I have spent the majority of my career studying tree frogs. I started in evolutionary biology at the Universities of Georgia and Texas and became interested in neuroethology during a postdoc at Cornell. I joined the faculty in the Division of Biological Sciences at the University of Missouri in 1971, where I was tenured and promoted to associate professor in 1977 and promoted to full professor in 1981. The University of Missouri Board of Curators appointed me a Curators’ Distinguished Professor in 1994 and selected me for the Thomas Jefferson Award in 2012. I also have held courtesy appointments at the University of Melbourne, University of Vienna, University of Bonn, University Kassel, and Ruhr University.
My lab’s work has straddled the fields of neurobiology, animal behavior (ethology), and evolution, and we have made valuable contributions to each. A hallmark of our research has been the use of electronically synthesized vocal signals to tease out the functions of various components of natural calls. We were the first lab to make extensive use of this technique, and it led us to identify the particular properties that identify a call as that of an individual from the same species. We have used these properties, in turn, to address questions about the neural mechanisms whereby frogs recognize and localize signaling frogs and how these behavioral responses have shaped the evolution of the neural mechanism. Our more recent work has focused on an analysis of polyploidy speciation in gray tree frogs. Our research was continuously funded by the National Science Foundation, and I have been the recipient of two prestigious Research Career Development Awards from the National Institutes of Health.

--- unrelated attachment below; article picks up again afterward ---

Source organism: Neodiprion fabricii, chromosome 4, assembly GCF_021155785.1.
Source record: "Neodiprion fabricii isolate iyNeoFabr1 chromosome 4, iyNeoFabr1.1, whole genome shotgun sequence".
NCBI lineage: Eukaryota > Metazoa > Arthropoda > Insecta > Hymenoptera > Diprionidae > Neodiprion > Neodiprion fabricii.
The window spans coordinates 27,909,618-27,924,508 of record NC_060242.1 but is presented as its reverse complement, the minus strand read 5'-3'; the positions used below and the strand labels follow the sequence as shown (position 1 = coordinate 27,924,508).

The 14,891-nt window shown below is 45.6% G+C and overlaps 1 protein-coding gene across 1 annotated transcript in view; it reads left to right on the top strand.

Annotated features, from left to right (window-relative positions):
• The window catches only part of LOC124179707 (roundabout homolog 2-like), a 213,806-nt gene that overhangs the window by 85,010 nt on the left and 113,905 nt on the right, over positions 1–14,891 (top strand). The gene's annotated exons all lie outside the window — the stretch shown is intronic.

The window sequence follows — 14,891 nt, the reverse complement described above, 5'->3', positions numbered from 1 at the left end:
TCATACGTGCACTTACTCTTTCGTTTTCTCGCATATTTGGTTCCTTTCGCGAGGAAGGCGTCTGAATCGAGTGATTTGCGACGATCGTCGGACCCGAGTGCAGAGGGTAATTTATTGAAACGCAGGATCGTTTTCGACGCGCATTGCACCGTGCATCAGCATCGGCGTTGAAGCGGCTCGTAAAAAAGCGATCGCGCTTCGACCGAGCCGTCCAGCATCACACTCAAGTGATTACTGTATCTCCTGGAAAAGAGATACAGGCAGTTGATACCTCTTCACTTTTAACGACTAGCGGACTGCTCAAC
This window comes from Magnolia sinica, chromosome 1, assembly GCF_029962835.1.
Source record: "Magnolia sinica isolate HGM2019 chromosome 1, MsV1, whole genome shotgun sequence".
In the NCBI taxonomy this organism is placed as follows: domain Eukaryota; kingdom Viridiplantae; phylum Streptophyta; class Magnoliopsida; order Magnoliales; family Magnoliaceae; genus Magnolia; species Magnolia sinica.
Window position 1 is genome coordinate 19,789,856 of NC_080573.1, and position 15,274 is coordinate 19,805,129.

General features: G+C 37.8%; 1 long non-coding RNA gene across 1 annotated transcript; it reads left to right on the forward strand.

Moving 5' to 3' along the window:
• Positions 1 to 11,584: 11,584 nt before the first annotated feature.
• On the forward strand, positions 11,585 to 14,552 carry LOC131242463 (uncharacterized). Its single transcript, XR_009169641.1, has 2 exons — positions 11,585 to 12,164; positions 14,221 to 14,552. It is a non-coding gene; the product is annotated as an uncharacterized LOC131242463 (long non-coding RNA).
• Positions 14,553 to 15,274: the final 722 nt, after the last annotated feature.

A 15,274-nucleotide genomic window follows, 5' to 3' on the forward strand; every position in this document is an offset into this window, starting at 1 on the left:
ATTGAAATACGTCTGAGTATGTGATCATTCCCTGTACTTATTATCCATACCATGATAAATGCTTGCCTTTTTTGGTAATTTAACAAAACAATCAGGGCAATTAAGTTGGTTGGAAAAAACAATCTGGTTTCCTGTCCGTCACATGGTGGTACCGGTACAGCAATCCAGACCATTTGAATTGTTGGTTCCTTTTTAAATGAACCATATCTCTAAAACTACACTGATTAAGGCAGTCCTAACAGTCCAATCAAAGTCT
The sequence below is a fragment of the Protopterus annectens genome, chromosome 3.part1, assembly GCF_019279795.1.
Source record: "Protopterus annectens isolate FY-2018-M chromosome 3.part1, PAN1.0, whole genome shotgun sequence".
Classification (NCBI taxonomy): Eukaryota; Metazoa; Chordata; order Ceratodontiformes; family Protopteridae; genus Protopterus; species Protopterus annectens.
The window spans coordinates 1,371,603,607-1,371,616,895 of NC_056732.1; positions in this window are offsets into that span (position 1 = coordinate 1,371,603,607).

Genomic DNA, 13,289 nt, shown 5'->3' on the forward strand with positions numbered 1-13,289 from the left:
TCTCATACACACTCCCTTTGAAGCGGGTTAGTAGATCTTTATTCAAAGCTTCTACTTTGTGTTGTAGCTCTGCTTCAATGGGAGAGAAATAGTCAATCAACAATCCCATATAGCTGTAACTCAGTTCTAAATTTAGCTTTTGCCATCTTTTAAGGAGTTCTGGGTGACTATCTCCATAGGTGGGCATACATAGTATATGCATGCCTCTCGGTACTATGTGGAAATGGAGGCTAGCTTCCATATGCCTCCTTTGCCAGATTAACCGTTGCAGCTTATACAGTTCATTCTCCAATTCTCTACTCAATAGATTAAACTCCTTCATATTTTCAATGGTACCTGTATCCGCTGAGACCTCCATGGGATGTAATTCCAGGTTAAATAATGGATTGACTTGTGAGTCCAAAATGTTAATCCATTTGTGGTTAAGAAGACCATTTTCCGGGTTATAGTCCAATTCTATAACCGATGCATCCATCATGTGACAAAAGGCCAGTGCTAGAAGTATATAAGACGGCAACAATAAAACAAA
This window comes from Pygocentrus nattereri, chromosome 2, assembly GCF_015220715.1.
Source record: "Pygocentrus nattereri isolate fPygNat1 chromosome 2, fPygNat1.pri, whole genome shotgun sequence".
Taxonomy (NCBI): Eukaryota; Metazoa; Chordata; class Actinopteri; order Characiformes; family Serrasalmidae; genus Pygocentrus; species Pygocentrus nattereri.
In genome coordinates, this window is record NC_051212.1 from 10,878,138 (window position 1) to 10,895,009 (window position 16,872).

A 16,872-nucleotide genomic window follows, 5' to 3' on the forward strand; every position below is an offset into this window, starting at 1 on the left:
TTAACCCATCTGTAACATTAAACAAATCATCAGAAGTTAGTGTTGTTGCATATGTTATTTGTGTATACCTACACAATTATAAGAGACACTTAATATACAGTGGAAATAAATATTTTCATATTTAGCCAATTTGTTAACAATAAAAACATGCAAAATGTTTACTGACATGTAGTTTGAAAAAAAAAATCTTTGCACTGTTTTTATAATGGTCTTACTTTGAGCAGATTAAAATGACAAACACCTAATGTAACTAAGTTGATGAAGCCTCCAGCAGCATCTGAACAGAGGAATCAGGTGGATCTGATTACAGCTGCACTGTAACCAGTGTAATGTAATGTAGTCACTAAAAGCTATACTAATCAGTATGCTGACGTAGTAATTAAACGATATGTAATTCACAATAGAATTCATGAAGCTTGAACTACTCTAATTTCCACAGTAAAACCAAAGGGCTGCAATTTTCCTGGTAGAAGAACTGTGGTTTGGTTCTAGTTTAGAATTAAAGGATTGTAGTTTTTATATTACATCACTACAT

My research accomplishments have been recognized with two Senior Humboldt Awards and a Hanse Wissenschaftkolleg Fellowship. I am elected Fellow of the Animal Behavior Society (ABS) and the American Association for the Advancement of Science and am the recipient of the Quest Award from the Animal Behavior Society and the Distinguished Herpetologist Award from the American Society of Ichthyologists and Herpetologists.
In my spare time, I love to be in nature, where I take lots of photos, shoot video, and make audio recordings for a variety of purposes. My work and pleasure have taken me to many countries (Australia is almost a second home), where I have lots of good friends and colleagues.